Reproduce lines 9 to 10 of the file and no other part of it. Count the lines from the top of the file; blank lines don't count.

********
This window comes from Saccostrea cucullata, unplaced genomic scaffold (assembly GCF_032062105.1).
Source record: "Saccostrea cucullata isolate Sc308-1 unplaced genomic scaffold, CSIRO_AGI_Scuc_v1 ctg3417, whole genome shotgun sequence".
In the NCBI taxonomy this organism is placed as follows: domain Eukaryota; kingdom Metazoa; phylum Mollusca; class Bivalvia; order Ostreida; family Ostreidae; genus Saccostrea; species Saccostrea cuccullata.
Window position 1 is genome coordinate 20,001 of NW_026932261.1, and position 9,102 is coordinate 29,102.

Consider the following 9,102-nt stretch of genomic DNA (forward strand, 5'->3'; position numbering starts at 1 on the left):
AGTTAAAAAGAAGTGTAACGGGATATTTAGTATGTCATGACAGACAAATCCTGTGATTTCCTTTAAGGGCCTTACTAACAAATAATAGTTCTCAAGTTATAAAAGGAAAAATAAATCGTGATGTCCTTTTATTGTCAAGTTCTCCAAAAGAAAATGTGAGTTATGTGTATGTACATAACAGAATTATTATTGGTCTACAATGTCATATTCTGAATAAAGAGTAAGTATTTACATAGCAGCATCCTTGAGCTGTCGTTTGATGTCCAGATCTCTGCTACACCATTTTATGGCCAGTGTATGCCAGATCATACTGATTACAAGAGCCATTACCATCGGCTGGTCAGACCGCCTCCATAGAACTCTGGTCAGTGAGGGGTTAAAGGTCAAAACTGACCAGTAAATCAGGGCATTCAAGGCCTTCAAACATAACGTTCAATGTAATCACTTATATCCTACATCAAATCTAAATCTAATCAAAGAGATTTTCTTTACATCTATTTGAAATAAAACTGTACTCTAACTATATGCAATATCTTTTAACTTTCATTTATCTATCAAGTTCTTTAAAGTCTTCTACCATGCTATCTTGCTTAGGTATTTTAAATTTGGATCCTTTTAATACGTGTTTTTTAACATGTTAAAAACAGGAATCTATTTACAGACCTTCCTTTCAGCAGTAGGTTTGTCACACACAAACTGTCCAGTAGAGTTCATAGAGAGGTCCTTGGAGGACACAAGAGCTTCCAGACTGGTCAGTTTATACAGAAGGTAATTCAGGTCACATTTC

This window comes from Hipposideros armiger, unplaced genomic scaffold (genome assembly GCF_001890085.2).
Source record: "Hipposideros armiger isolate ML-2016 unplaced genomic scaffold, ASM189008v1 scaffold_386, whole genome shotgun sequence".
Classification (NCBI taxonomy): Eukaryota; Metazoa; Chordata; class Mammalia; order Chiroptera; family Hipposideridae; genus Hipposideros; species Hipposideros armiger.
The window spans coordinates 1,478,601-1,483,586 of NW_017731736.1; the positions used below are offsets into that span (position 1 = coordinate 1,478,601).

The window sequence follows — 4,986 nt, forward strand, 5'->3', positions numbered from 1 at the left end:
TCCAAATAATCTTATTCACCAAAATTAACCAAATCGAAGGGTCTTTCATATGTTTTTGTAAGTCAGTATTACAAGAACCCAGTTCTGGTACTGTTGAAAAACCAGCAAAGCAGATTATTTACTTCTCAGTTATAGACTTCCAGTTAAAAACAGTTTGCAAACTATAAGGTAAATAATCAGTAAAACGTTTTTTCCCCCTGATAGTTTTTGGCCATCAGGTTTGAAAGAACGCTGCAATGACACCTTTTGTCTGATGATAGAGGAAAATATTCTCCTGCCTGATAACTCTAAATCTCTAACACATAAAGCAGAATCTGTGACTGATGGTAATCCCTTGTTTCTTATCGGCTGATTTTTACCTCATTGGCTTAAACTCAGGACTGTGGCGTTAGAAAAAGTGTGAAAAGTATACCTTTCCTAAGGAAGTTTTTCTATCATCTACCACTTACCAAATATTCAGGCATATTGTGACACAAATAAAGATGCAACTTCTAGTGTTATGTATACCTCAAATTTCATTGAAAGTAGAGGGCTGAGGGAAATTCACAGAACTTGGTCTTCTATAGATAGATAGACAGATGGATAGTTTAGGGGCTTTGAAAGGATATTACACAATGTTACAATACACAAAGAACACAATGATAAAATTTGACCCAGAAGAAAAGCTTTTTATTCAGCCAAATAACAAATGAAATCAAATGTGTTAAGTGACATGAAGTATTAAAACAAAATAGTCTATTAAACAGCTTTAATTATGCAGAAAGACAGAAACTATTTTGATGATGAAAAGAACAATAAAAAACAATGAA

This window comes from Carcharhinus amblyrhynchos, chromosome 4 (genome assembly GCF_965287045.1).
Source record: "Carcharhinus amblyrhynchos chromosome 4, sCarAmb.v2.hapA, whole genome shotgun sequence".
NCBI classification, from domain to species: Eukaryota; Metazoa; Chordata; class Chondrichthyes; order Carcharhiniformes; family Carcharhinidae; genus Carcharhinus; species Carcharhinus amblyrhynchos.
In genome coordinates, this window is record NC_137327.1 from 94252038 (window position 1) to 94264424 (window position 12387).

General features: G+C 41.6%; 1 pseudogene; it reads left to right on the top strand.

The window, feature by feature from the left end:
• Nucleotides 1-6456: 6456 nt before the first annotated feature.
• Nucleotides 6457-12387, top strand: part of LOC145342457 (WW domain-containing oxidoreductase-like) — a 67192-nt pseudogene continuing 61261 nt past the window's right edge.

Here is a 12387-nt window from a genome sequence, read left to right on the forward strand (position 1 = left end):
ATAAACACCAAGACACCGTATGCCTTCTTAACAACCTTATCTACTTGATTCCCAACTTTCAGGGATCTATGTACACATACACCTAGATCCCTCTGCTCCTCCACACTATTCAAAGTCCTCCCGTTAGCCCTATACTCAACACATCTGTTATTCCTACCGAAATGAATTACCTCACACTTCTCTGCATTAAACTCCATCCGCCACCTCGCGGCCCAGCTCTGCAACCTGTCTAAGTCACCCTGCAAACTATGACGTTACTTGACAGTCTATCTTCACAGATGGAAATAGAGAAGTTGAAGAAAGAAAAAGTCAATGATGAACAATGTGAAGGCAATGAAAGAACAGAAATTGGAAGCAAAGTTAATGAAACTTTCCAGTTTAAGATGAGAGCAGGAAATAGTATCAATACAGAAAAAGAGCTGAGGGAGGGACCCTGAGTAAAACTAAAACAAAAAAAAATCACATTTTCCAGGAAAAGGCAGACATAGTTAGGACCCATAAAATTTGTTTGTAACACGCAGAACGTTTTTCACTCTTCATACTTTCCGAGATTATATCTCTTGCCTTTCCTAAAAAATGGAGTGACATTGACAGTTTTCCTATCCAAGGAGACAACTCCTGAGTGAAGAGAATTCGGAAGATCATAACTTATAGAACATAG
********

Classification (NCBI taxonomy): Eukaryota; Metazoa; Chordata; class Mammalia; order Chiroptera; family Hipposideridae; genus Hipposideros; species Hipposideros armiger.
The window spans coordinates 1,478,601-1,483,586 of NW_017731736.1; the positions used below are offsets into that span (position 1 = coordinate 1,478,601).